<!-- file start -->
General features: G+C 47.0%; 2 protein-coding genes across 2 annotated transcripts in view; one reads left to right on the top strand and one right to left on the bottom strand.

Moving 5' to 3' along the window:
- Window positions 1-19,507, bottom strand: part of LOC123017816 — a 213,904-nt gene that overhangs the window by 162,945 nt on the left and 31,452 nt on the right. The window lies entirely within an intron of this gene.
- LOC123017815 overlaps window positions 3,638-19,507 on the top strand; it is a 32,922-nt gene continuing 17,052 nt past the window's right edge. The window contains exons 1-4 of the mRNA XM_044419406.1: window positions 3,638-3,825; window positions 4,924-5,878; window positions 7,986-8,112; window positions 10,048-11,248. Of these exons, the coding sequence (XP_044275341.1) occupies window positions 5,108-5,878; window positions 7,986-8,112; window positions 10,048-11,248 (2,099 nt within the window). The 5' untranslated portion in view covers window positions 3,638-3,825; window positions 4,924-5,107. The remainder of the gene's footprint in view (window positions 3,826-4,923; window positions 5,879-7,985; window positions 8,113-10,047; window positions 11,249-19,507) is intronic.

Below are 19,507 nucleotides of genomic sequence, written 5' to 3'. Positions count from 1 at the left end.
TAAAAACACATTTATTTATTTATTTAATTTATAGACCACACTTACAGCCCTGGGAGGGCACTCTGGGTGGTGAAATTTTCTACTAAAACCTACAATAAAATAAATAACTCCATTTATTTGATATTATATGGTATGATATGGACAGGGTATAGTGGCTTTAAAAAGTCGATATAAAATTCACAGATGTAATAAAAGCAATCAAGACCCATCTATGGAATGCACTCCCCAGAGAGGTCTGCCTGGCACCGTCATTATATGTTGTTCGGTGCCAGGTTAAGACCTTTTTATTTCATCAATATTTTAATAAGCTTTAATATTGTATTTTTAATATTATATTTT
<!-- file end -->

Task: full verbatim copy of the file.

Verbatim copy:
General features: G+C 47.0%; 2 protein-coding genes across 2 annotated transcripts in view; one reads left to right on the top strand and one right to left on the bottom strand.

Moving 5' to 3' along the window:
- Window positions 1-19,507, bottom strand: part of LOC123017816 — a 213,904-nt gene that overhangs the window by 162,945 nt on the left and 31,452 nt on the right. The window lies entirely within an intron of this gene.
- LOC123017815 overlaps window positions 3,638-19,507 on the top strand; it is a 32,922-nt gene continuing 17,052 nt past the window's right edge. The window contains exons 1-4 of the mRNA XM_044419406.1: window positions 3,638-3,825; window positions 4,924-5,878; window positions 7,986-8,112; window positions 10,048-11,248. Of these exons, the coding sequence (XP_044275341.1) occupies window positions 5,108-5,878; window positions 7,986-8,112; window positions 10,048-11,248 (2,099 nt within the window). The 5' untranslated portion in view covers window positions 3,638-3,825; window positions 4,924-5,107. The remainder of the gene's footprint in view (window positions 3,826-4,923; window positions 5,879-7,985; window positions 8,113-10,047; window positions 11,249-19,507) is intronic.

Below are 19,507 nucleotides of genomic sequence, written 5' to 3'. Positions count from 1 at the left end.
TAAAAACACATTTATTTATTTATTTAATTTATAGACCACACTTACAGCCCTGGGAGGGCACTCTGGGTGGTGAAATTTTCTACTAAAACCTACAATAAAATAAATAACTCCATTTATTTGATATTATATGGTATGATATGGACAGGGTATAGTGGCTTTAAAAAGTCGATATAAAATTCACAGATGTAATAAAAGCAATCAAGACCCATCTATGGAATGCACTCCCCAGAGAGGTCTGCCTGGCACCGTCATTATATGTTGTTCGGTGCCAGGTTAAGACCTTTTTATTTCATCAATATTTTAATAAGCTTTAATATTGTATTTTTAATATTATATTTT